work in isolation, with progressive convergence on truth. By
contrast, the critics see science as part of an integrated, total
world view. For example, here is Maynard Smith discussing Dawkins:

"when he (Dawkins) is thinking about evolution, he is only interested
in differences that are genetic...if two animals differ for
environmental reasons, the differences may affect their chances of
survival, but it will not affect the nature of the children and hence
will have no evolutionary consequence." (Games, Sex and Evolution
p33).

On this account, genes operate in a vacuum, but as stated above, this
is impossible since genes cannot reproduce by themselves. Dawkins
then is recapitulating the nature/nurture fallacy that the critics
(including Wilson) argue so passionately against This fallacy leads
to a dead end.

On the sociological level, Segerstrale is interested in why the
debate occurred and what motivated the participants. She accepts Sal
Luria's view (ch 12) that critiquing sociobiology diverted valuable
time and energy away from serious scientific research. If researchers
had simply left Sociobiology alone, it would have disappeared without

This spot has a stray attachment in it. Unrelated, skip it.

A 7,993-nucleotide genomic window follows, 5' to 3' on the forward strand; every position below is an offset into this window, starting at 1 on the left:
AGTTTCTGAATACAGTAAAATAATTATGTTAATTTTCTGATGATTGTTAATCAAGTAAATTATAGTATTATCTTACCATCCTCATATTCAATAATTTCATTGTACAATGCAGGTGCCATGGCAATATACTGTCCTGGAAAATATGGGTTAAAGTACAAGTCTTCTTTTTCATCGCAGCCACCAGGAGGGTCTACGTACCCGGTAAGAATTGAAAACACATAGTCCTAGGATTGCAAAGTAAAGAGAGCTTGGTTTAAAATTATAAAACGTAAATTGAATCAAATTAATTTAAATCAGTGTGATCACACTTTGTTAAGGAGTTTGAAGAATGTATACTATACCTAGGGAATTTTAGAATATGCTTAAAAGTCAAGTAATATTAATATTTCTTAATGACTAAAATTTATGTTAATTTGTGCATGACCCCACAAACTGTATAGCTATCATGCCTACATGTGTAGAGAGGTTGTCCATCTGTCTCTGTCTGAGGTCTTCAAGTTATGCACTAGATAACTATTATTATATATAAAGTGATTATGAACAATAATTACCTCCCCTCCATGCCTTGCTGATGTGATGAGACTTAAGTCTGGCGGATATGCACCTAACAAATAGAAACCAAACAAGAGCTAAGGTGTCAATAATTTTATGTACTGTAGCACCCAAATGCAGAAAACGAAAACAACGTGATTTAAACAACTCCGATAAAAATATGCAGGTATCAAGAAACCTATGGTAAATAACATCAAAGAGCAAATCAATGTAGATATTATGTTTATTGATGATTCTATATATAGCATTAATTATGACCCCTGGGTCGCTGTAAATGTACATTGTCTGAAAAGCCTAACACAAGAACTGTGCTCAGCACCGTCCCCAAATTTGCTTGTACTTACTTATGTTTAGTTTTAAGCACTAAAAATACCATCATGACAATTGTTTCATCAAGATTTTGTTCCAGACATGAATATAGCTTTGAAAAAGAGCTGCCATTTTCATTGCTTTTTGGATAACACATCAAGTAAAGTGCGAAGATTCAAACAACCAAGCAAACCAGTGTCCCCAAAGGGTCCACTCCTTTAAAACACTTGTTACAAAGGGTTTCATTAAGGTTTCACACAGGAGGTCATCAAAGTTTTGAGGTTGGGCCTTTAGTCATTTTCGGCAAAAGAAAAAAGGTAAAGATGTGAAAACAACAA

a trace and would have had no effect on public politics. Bringing it
out into public did more harm than good. Segerstrale also accepts
Wilson's view that the critics received no scientific recognition for
this work (p295). Why ,then, did they do it? Segerstrale comes up
with the cleverest part of the book, the late Pierre Bourdieu's
conception of "moral capital". The critics wanted "moral capital" to
help with their personal struggles in academe for greater economic
rewards and public recognition as staunch anti-racists and
egalitarians. If this is true it is an attack on personal motives and
has no relevance to the truth of the critics views. This is also an
old conservative tactic of attacking the motives of left wing
intellectuals. Left and especially Marxist intellectuals are only
interested in personal power and use ideology to achieve that end. I
personally find it hard to believe that one could gain moral capital
by adopting a Marxist stance since Marxists are a tiny minority in
academia and public life and are generally disliked for their views.
It would seem to me to be the other way around, moral capital would
come from embracing pro-capitalist positions. Moreover, many of the
participants in the debate were already at the top of the professions
in their respective countries and had little to gain, academically,
by participating in the debate.

Segerstrale's book is good if you are interested in academic gossip
not if you are interested in sociology and science.

Sam Pawlett (failed philosopher, now on the dole)

--
Louis Proyect, [log in to unmask] on 05/30/2002